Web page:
Ethnic clashes in Mali leave 13 dead

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At least 13 people were killed in central Mali at the weekend in inter-ethnic clashes between Fulanis and Bambaras, the interior ministry said on Monday, escalating a conflict over resources in a region increasingly outside state control.

Other sources put the death toll higher, including the head of a Fulani rights group who said 45 people were killed and fighting was still going on.

The Fulani, or Peul in French, are a cattle-herding people who have long co-existed peacefully with farmers from Mali’s largest ethnic group, the Bambaras, but economic pressures and Islamist militant infiltration have stoked tensions.

The clashes began when a Bambara storekeeper was killed in a town near Macina, about 300 km north-east of Bamako, said Modibo Dicko, head of a group of associations defending the rights of Fulanis.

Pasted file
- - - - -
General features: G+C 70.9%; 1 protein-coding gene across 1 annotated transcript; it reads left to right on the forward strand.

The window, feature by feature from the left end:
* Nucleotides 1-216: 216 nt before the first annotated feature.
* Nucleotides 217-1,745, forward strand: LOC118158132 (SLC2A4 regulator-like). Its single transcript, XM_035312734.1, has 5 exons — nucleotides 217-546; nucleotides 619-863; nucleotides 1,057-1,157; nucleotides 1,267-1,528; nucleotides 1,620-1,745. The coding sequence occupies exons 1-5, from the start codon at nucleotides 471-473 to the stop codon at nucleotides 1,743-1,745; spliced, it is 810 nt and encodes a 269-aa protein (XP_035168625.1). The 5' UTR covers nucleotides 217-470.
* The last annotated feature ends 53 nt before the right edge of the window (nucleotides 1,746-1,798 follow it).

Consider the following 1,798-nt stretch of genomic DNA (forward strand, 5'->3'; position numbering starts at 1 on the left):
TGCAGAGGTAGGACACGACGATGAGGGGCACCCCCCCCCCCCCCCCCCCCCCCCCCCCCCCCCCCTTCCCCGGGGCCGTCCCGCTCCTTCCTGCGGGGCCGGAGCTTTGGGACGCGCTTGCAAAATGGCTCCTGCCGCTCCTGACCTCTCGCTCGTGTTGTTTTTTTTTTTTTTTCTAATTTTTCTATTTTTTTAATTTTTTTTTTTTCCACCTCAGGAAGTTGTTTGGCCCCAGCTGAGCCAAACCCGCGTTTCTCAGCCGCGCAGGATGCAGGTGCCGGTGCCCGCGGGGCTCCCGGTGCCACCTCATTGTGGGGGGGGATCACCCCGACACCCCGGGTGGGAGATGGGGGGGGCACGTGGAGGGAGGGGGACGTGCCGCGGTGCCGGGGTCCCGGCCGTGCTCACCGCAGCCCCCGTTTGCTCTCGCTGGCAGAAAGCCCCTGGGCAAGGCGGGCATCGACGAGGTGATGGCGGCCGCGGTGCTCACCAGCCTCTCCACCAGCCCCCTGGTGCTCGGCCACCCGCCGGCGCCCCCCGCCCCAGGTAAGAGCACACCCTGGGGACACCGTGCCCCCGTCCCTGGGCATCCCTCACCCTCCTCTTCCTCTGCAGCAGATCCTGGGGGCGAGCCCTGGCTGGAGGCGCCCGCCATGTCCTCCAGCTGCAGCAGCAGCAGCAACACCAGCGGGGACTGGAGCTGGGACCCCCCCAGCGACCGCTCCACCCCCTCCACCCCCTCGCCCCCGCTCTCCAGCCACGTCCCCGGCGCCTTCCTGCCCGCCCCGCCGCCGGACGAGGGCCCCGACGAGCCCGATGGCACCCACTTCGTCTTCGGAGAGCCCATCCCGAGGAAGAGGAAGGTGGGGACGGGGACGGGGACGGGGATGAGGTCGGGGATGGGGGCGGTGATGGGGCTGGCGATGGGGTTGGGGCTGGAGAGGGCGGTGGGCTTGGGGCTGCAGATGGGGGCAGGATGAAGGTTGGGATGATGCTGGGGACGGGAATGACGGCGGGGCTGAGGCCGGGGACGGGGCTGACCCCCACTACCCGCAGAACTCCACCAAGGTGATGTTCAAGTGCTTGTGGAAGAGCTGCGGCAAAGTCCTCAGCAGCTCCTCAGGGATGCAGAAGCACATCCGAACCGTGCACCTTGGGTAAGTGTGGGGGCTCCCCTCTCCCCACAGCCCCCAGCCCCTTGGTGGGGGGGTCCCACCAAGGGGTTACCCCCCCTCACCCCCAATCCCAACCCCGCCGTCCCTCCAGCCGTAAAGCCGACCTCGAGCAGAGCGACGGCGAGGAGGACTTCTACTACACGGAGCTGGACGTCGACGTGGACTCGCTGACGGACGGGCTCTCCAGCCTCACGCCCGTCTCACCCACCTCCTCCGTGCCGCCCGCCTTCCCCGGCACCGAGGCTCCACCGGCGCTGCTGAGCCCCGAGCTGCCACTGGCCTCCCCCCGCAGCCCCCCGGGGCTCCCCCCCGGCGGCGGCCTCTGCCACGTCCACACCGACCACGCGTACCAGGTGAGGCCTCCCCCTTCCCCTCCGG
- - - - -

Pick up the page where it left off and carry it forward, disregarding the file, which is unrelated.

Villagers took up arms the next day and burned down the huts of Fulanis they blamed for his death, he said.

The security ministry said 13 people were killed and a number of houses set on fire, but calm returned on Monday and security forces were patrolling the area.

Dicko said at least 45 people were killed and fighting continued on Monday, with over 100 families having fled by foot and on motorbikes.
“Everyone who didn’t flee was assassinated,” he said.

Kader Ba, a retired politician from Macina, said he had reports of 30 people killed on Sunday and five on Monday, including at least two burned alive. Members of his family were among those killed.

Violence in Mali, once confined to the desert north, has spread south in recent years partly due to jihadist recruitment among marginalised Fulani mostly in the centre of the country.

Rising violence and ethnic tensions have led many state officials to flee the area.



French forces intervened in 2013 to drive back Islamist fighters who had taken over the northern part of the country. Despite 13,000 UN peacekeepers deployed since then, Islamist militants regularly launch attacks across Mali and its neighbours.